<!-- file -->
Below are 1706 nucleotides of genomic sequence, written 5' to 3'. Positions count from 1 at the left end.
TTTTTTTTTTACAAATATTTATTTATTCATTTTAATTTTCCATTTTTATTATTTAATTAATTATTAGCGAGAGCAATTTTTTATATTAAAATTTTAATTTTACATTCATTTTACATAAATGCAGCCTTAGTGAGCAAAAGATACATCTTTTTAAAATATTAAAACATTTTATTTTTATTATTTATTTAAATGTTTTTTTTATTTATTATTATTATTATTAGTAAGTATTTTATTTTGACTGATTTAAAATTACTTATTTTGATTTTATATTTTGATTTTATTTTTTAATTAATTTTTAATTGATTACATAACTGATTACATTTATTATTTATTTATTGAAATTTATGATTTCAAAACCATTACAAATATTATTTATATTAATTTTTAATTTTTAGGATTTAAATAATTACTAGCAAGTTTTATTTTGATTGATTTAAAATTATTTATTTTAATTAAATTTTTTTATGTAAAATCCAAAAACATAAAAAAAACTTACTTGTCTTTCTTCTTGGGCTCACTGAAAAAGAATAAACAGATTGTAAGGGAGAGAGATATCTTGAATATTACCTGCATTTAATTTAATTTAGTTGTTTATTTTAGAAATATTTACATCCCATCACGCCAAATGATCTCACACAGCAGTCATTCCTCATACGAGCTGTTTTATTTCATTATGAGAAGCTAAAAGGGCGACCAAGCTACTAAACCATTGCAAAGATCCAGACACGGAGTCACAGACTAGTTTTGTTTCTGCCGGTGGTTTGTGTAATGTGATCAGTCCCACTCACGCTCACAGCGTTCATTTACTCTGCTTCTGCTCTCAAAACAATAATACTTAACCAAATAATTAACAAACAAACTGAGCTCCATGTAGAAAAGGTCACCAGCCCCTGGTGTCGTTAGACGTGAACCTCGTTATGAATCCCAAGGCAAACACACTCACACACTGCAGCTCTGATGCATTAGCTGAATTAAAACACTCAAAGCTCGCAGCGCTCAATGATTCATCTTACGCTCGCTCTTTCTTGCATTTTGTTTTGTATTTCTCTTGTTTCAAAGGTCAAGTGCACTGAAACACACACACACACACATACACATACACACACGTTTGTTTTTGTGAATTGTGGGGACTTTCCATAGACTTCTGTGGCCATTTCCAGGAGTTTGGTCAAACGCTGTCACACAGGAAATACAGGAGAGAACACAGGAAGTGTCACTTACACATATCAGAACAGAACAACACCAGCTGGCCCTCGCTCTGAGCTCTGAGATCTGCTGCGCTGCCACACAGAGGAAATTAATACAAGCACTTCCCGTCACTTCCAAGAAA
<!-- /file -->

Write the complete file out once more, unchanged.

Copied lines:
Below are 1706 nucleotides of genomic sequence, written 5' to 3'. Positions count from 1 at the left end.
TTTTTTTTTTACAAATATTTATTTATTCATTTTAATTTTCCATTTTTATTATTTAATTAATTATTAGCGAGAGCAATTTTTTATATTAAAATTTTAATTTTACATTCATTTTACATAAATGCAGCCTTAGTGAGCAAAAGATACATCTTTTTAAAATATTAAAACATTTTATTTTTATTATTTATTTAAATGTTTTTTTTATTTATTATTATTATTATTAGTAAGTATTTTATTTTGACTGATTTAAAATTACTTATTTTGATTTTATATTTTGATTTTATTTTTTAATTAATTTTTAATTGATTACATAACTGATTACATTTATTATTTATTTATTGAAATTTATGATTTCAAAACCATTACAAATATTATTTATATTAATTTTTAATTTTTAGGATTTAAATAATTACTAGCAAGTTTTATTTTGATTGATTTAAAATTATTTATTTTAATTAAATTTTTTTATGTAAAATCCAAAAACATAAAAAAAACTTACTTGTCTTTCTTCTTGGGCTCACTGAAAAAGAATAAACAGATTGTAAGGGAGAGAGATATCTTGAATATTACCTGCATTTAATTTAATTTAGTTGTTTATTTTAGAAATATTTACATCCCATCACGCCAAATGATCTCACACAGCAGTCATTCCTCATACGAGCTGTTTTATTTCATTATGAGAAGCTAAAAGGGCGACCAAGCTACTAAACCATTGCAAAGATCCAGACACGGAGTCACAGACTAGTTTTGTTTCTGCCGGTGGTTTGTGTAATGTGATCAGTCCCACTCACGCTCACAGCGTTCATTTACTCTGCTTCTGCTCTCAAAACAATAATACTTAACCAAATAATTAACAAACAAACTGAGCTCCATGTAGAAAAGGTCACCAGCCCCTGGTGTCGTTAGACGTGAACCTCGTTATGAATCCCAAGGCAAACACACTCACACACTGCAGCTCTGATGCATTAGCTGAATTAAAACACTCAAAGCTCGCAGCGCTCAATGATTCATCTTACGCTCGCTCTTTCTTGCATTTTGTTTTGTATTTCTCTTGTTTCAAAGGTCAAGTGCACTGAAACACACACACACACACATACACATACACACACGTTTGTTTTTGTGAATTGTGGGGACTTTCCATAGACTTCTGTGGCCATTTCCAGGAGTTTGGTCAAACGCTGTCACACAGGAAATACAGGAGAGAACACAGGAAGTGTCACTTACACATATCAGAACAGAACAACACCAGCTGGCCCTCGCTCTGAGCTCTGAGATCTGCTGCGCTGCCACACAGAGGAAATTAATACAAGCACTTCCCGTCACTTCCAAGAAA